You are correct about one thing: “we should instead focus our energy on strengthening these norms”. When you do, you will find many things threaten the norm: principally career and financial pressures, and the ready acceptance of disposable marriages (think of the lavish marriage between Kim Kardashian and Kris Humphries which lasted all of 72 days.) What you will not find is any harm from same-sex marriages. They are harmless to the “norm”. Who your neighbor marries has no effect on your own marriage.

sean s.

Posted by: sean samis | Mar 28, 2013 10:38:10 AM


The “fact that we exist in relationship as husbands [and] wives” is not a matter of opinion, but it is also not a matter of nature nor logic. Until recently, those were the only marital relationships ALLOWED BY LAW. This effort is to change LAW, nature cares not either way.

Same-sex couples respect the sanctity of marriage as much as different-sex couples; that’s part of why they want to be able to marry.

I agree whole-heartedly with you on this point: One should never underestimate the value of a Loving friendship that desires only that which is Good for the other. That describes several same-sex couples I could name if I chose to.

sean s.

Posted by: sean samis | Mar 28, 2013 10:39:41 AM

Sean, same-sex sexual acts do not respect the inherent personal and relational Dignity of the human person and are thus not acts of Love.

Posted by: Nancy | Mar 28, 2013 12:22:52 PM

Nancy, you are entitled to your opinion, but it is no more than that, and imposing your beliefs on others violates their Religious Liberties. When same-sex couples ignore your beliefs, their conduct does neither you nor anyone else any harm.

sean s.

Posted by: sean samis | Mar 28, 2013 1:42:54 PM

Sean, with all do respect, assigning personhood to sexual preference or inclination, does not change the fact that a man remains a man, a woman remains a woman, and sexual acts and sexual relationships are not equal. The State does not have the authority to condone any type of sexual act or sexual relationship that does not serve the Good of the husband, the Good of the wife, or the Good of the new family that is created when a man or woman are united as husband and wife. Defining oneself or someone else as an object of sexual desire, does, in fact, demean the inherent Dignity of the human person. Most of our Civil Rights are grounded in the inherent Right of all persons to be treated with Dignity and Respect, even if one does not desire to recognize this fundamental, unalienable Right, to begin with.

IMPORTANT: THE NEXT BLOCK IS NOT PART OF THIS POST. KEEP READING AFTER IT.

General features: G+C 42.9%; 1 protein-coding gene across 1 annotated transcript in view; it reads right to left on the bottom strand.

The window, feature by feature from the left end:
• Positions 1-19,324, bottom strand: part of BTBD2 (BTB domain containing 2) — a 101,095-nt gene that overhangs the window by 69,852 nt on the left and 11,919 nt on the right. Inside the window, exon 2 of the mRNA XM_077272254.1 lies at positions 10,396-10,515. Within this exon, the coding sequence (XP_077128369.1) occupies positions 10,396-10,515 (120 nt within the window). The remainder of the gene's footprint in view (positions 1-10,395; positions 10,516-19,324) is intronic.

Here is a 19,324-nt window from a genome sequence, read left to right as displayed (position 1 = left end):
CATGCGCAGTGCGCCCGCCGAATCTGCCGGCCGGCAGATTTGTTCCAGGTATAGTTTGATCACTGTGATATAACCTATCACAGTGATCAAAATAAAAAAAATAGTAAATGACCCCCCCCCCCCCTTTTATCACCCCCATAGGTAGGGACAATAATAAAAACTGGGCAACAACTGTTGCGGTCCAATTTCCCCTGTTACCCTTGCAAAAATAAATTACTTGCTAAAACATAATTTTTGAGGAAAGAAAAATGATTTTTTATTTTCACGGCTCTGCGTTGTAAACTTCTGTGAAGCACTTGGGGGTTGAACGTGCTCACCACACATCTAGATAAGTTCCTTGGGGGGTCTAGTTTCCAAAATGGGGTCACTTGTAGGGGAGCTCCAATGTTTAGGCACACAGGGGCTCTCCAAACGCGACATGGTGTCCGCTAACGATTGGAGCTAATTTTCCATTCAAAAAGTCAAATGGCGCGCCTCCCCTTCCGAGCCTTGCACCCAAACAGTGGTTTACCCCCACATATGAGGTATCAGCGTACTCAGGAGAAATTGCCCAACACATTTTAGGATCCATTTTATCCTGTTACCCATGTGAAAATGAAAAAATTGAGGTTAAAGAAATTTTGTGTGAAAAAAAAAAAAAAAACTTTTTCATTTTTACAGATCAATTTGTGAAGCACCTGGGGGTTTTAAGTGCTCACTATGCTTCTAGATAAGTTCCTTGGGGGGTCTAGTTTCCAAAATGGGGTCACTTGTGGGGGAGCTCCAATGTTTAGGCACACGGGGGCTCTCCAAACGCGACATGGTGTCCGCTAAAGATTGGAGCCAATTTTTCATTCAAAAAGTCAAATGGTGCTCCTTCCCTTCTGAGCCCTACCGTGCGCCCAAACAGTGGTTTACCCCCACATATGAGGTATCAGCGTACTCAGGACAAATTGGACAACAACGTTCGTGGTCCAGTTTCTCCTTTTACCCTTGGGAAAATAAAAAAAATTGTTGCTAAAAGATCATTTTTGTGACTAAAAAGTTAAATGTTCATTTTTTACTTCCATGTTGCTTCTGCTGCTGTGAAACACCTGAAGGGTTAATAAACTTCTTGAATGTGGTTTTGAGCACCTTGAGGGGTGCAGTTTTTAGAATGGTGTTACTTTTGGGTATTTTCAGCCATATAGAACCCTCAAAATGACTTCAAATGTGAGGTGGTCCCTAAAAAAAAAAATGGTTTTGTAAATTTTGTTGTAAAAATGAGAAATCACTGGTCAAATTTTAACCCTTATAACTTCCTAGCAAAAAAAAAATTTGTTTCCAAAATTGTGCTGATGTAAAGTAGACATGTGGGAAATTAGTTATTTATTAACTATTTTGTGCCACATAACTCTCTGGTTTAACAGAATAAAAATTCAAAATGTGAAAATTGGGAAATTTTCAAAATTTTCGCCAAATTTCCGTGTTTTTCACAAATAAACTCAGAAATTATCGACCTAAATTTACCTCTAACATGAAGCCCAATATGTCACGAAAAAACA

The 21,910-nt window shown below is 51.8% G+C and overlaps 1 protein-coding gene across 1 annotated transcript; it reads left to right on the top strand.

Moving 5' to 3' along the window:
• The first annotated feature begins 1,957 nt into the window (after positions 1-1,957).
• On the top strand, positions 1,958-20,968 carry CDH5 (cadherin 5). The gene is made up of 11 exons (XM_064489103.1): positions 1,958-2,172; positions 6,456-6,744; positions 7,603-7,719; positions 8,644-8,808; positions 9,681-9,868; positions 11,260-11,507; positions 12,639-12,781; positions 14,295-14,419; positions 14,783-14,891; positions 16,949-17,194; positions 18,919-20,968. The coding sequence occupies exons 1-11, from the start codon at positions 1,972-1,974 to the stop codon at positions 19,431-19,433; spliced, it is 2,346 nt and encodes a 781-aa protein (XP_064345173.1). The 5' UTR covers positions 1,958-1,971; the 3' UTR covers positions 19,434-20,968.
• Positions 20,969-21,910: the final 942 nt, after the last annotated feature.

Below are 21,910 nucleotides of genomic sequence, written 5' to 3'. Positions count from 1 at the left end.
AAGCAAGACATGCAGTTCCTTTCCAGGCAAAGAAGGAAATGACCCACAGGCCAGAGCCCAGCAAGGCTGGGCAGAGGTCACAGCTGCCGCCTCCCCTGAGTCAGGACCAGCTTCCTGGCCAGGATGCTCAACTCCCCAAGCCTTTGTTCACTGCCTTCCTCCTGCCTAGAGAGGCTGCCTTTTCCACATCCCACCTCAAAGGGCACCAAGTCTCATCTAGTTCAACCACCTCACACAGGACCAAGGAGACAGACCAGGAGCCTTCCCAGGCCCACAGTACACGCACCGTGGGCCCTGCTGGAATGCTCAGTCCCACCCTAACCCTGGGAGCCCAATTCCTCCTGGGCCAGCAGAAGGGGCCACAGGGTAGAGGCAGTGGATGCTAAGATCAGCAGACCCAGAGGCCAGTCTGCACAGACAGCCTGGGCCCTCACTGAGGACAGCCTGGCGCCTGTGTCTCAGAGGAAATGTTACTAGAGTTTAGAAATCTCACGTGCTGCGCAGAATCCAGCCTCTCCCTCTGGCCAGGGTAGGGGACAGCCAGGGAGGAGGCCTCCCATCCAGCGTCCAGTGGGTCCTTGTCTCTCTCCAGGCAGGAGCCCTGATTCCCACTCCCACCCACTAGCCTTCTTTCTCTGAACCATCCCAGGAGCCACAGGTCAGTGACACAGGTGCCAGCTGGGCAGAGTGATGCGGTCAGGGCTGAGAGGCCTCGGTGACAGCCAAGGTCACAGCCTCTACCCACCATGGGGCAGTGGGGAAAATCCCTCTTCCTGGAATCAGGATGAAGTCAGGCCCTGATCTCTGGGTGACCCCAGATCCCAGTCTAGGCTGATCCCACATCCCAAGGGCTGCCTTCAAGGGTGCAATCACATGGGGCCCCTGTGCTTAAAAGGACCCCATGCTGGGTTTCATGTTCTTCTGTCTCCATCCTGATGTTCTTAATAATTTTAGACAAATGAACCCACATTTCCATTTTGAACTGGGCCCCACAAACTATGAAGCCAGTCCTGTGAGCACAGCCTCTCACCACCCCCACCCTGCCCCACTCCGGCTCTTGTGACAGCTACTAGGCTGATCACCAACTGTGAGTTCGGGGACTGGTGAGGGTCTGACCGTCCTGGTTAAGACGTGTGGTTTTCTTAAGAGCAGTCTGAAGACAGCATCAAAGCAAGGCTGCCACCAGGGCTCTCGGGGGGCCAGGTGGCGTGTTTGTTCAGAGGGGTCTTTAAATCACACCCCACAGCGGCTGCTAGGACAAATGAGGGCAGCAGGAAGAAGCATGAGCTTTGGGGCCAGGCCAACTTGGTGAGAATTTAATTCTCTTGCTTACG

Posted by: N.D. | Mar 28, 2013 2:41:40 PM

I read Robert George’s comment above; “What is Marriage?” which seems to invite comments: “Nothing would please me more than for people to read through these exchanges and decide for themselves who is offering the superior argument” he writes, but alas! comments are not permitted.

I followed the links provided. Reading these thinkers in their attempt to figure out what marriage is, I conclude this is primarily an empty, academic exercise. How did we ever get married before these big-heads told us what we were doing?

Snarkiness aside, it seems these people are debating something completely independent of what marriage actually is out here in the real world. The “institution of marriage” is most meaningfully the consensus of practices and beliefs in the community, it is not a Mandate from On High.

It hardly matters who has the superior argument, it seems to resemble angelic, pin-head choreography. It may be intensely interesting to philosophers and other theoreticians; to those of us out here in actual marriages (26 years this July) it is irrelevant.

Certainly in the context of same-sex marriage, it is ludicrous. A marriage is whatever the two want it to be, and as long as they agree voluntarily and harm no one (including each other), then no chorus of thinkers have the standing to tell them they’re “doing it wrong”.

sean s.

Posted by: sean samis | Mar 28, 2013 3:12:50 PM


I confess I cannot make out what your first sentence is about; “assigning personhood to sexual preference or inclination”; what is that about?

Regarding “sexual acts and sexual relationships are not equal”; they need not be. Homosexual and heterosexual persons ARE EQUALS. So they are entitled to equal protection of the laws. This is not about giving equality to acts or relationships; it’s about recognizing the equality of PERSONS.

Recognizing same-sex marriage is not about condoning it but–ahem–RECOGNIZING it. Recognizing same-sex marriage is about condoning the rights of individuals to make their own choices. Recognizing same-sex marriage is about condoning the right of two gay or lesbian persons to choose to form their marriage with all the same legal recognition and status as any two equivalent heterosexuals. This recognition treats gays and lesbians with the “Dignity and Respect” on which you say all civil rights are founded. Refusing to recognize same-sex marriages violates this “fundamental, unalienable Right”.